Ian Ramsey is the founder/director of the Kauffmann Program for Environmental Writing and Wilderness Exploration, and Chair of Visual and Performing Arts at North Yarmouth Academy. A native of Maine and long-time faculty member at NYA, Ian holds an MFA in creative writing from the Rainier Writing Workshop and has published poems and essays in a variety of national publications. A licensed Maine Guide and aspirant BCU Five Star Sea Kayak Leader, he has led backcountry trips in Alaska, New England, and throughout the American West. He has also taken students to Vietnam, Thailand, Japan, China, Costa Rica, and Ireland. Ian is the creator of NYA’s Diploma with Distinction in Music: Performance, Entrepreneurship, and Community, and a co-founder of the Maine Acoustic Festival. In 2014, Ian was awarded North Yarmouth Academy’s Howard Small Chair for Excellence in Teaching, and in 2016 he was announced as a national quarterfinalist for the Grammy Music Educator of the Year.
It’s early evening in late fall, five miles up a trail in New Hampshire’s White Mountains. It has already been dark for over an hour. Light snowflakes blink across the beams of headlamps and boots steadily climb a ridge.
I’m hiking with a group of high school students into one of the Appalachian Mountain Club’s backcountry huts. By this point in the hike, a few kids are getting sore hips and knees, a few are a little apprehensive about hiking in the dark, and the ambitious kids are starting to surge ahead of the rest of the group, despite my admonitions to stay together.
|In a world where we are increasingly distracted by technology, where climate change is increasingly evident, where species are going extinct, and social structures are dissolving, I’ve come to believe in the importance of getting young people into the natural world and wilderness so that they’ll develop a relationship and appreciation for other species, for places both local and faraway.|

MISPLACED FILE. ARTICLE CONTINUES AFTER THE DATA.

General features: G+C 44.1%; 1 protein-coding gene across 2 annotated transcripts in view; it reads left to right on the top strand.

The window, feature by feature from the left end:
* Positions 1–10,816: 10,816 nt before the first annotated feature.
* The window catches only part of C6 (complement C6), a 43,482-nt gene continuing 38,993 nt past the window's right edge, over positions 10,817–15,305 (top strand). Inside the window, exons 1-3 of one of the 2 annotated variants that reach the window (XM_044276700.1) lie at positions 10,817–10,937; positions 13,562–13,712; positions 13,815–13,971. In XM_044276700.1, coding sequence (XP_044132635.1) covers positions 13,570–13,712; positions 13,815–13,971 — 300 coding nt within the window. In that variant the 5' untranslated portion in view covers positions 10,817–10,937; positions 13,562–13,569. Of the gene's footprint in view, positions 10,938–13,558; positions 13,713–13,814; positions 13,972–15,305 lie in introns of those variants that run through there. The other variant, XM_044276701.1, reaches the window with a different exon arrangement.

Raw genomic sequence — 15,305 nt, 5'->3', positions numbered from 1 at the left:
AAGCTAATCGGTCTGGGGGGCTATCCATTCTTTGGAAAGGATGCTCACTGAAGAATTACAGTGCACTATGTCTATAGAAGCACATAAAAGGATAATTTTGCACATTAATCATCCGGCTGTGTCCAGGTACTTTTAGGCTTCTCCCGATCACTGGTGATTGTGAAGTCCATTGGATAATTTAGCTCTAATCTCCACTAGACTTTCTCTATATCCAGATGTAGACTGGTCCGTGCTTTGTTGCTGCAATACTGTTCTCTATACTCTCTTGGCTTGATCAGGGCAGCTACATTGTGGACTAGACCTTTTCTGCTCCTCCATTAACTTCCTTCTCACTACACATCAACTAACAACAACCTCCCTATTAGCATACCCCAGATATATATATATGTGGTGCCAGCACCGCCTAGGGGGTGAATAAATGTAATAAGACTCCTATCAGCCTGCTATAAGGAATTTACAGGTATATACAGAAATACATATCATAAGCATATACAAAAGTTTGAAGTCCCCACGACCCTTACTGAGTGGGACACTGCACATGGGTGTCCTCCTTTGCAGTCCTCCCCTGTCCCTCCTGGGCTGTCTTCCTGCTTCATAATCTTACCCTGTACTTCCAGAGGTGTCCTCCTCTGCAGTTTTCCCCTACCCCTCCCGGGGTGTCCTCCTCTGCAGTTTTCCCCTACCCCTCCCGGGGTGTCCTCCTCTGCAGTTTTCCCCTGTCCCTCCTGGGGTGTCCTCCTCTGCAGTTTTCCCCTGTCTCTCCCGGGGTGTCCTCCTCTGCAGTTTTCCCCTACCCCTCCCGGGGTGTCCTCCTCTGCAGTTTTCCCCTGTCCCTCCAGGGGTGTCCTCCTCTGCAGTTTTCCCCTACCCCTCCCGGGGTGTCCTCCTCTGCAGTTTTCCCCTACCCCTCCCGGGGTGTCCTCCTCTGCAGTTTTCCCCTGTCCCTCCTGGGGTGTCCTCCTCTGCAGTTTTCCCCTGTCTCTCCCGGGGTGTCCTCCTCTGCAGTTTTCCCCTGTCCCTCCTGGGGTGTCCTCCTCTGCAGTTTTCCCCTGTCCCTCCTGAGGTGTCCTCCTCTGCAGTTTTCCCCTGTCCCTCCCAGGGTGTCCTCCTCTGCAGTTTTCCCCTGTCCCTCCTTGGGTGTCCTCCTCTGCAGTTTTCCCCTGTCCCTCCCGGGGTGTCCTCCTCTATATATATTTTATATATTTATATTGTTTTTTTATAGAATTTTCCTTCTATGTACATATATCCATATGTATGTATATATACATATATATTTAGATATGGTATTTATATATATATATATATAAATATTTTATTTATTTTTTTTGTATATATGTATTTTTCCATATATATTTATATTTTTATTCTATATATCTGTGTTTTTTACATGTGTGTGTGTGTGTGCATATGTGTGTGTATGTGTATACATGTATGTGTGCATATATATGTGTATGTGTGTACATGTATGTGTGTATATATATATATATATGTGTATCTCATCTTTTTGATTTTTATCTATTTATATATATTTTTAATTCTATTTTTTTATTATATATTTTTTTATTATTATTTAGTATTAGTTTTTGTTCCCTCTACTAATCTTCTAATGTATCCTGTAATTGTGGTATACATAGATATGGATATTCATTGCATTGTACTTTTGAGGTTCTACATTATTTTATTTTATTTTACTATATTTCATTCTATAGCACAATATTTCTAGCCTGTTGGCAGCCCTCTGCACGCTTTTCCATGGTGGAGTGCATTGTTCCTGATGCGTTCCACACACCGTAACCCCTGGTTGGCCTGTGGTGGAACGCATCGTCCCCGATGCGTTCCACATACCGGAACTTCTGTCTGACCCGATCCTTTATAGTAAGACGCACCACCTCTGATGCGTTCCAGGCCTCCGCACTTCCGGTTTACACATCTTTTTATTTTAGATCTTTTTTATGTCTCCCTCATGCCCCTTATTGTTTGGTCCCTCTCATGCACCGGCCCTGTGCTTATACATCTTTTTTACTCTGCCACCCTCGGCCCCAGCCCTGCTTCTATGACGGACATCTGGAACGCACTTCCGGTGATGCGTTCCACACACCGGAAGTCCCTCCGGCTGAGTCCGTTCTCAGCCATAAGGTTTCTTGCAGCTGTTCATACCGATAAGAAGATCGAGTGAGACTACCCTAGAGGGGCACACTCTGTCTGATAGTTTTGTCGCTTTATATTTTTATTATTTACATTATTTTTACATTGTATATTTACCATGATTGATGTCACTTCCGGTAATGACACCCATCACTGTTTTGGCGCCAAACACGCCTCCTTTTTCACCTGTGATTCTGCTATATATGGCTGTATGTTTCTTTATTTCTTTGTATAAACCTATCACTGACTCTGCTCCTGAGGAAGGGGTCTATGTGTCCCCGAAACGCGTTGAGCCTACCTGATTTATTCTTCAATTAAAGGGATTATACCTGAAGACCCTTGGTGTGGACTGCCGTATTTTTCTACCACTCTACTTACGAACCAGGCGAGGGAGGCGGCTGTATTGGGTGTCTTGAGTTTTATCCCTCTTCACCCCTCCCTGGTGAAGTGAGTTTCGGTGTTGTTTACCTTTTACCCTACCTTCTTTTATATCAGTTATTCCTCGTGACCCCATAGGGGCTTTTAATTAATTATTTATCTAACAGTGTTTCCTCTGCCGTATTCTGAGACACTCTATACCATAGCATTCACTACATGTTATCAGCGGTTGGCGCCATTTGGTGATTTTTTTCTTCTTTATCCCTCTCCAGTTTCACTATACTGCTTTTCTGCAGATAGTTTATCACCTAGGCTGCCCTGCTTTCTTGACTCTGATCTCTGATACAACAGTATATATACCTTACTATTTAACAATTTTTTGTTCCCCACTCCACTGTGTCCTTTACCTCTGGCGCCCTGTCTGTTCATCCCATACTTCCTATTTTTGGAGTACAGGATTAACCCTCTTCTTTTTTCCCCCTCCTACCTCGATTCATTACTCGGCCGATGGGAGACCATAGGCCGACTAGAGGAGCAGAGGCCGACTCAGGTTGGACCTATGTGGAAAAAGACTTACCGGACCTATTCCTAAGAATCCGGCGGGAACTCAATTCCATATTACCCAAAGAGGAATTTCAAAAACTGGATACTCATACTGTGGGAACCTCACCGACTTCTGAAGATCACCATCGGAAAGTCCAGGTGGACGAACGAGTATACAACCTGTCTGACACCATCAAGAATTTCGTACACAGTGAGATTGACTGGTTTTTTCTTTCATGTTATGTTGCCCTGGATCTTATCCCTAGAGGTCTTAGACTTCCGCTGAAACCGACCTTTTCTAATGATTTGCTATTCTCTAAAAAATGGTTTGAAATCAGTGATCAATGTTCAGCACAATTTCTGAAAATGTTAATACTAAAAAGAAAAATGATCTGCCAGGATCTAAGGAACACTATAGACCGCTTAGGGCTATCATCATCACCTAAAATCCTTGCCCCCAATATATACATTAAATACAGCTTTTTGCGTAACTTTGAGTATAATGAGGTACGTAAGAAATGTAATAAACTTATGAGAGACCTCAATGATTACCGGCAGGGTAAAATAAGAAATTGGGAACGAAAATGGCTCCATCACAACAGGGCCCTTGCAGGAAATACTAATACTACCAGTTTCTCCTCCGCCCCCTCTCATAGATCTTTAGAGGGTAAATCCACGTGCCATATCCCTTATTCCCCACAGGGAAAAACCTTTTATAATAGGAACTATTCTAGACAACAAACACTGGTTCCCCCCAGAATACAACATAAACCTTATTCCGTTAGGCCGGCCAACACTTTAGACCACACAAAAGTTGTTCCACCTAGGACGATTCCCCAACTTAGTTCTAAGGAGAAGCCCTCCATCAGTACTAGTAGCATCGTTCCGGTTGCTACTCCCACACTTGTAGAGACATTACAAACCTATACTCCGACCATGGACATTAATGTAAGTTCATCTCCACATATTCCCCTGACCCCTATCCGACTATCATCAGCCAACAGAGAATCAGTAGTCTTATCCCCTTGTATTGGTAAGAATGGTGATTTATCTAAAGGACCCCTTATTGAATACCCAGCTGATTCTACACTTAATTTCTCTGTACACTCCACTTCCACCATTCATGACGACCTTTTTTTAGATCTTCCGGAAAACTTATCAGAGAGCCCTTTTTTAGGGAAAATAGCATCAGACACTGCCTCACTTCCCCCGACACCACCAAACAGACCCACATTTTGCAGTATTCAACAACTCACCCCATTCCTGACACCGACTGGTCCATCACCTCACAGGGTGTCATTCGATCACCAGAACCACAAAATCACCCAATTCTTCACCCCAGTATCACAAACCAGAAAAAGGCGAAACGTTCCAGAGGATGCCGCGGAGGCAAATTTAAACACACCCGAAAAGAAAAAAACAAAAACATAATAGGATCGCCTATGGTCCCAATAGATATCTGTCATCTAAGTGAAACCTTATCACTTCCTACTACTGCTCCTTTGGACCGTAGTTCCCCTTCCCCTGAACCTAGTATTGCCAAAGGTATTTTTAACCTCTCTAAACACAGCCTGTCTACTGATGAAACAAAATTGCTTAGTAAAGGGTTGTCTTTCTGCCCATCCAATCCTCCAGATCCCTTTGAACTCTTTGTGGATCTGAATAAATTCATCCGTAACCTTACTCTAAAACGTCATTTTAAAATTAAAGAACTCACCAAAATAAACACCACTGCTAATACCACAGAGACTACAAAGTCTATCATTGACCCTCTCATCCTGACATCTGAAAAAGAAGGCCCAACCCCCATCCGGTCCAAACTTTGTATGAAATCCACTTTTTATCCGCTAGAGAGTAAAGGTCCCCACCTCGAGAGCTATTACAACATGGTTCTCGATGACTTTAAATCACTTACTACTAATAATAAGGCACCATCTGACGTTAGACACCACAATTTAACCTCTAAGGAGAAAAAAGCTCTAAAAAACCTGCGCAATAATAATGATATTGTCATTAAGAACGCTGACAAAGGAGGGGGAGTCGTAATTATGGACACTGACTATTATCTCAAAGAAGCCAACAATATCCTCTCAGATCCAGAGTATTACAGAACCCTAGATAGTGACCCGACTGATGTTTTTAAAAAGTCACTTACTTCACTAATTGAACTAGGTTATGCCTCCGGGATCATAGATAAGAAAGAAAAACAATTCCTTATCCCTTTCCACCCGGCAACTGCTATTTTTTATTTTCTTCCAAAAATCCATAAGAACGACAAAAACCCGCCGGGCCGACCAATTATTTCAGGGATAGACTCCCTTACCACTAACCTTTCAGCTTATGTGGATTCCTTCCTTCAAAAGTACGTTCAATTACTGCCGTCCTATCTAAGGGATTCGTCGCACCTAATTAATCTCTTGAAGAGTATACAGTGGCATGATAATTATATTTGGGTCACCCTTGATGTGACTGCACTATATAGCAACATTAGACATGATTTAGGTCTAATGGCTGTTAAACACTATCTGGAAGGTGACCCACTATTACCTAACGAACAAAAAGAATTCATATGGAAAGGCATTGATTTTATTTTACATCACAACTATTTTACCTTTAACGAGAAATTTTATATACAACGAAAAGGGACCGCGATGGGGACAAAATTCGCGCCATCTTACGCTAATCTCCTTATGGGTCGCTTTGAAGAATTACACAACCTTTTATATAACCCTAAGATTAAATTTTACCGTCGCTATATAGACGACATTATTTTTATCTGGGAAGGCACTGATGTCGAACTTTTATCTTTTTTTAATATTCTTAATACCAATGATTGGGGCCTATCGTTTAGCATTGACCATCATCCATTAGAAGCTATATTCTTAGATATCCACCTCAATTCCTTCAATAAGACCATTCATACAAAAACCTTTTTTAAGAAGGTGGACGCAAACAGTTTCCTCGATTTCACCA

But we make it.
In an hour we’ll arrive at a remote hut and cook Thanksgiving dinner with camping stoves: freeze-dried mashed potatoes, dried cranberries, canned turkey. Cell phones don’t work here, so everyone will talk and joke with each other, free from the daily wash of digital distraction.
By 9:00, we’ll all be bundled up in our sleeping bags for a cozy night’s sleep. Tomorrow we’ll rise early to half a foot of fresh powder and bluebird skies and hike up the ridge. We’ll drive home tomorrow afternoon with stories and jokes and shared experiences, a newly formed tribe that includes members of every grade and social group in the school. We’ll feel a little more wild, a little more peaceful, a little more connected to the earth and each other.
In a world where we are increasingly distracted by technology, where climate change is increasingly evident, where species are going extinct, and social structures are dissolving, I’ve come to believe in the importance of getting young people into the natural world and wilderness so that they’ll develop a relationship and appreciation for other species, for places both local and faraway.
In these places, students learn to be quiet and to think deeply about their lives. They learn that they’re part of something larger. They learn to be more independent and more cooperative. They learn toughness and grit and teamwork, and they learn to be joyous.
I believe that if students learn to care about their homeplace in Maine, that they’ll take care of it and lead more meaningful lives. NYA’s Kauffmann Program offers students-both at NYA and beyond-these kinds of opportunities, as local as NYA’s campus and as far away as backcountry Alaska.
Through environmental writing, they learn to wrestle with the kind of complex ideas and emotions that our relationship with nature brings up. On the climbing wall, they learn to push through fears and problem-solve. Sea-kayaking, they learn about the world-class ocean just a literal stone’s throw from our campus.
And for today, by hiking, by staying together, by sharing experiences in this wild place, they’ll create stories that they’ll carry throughout their lives.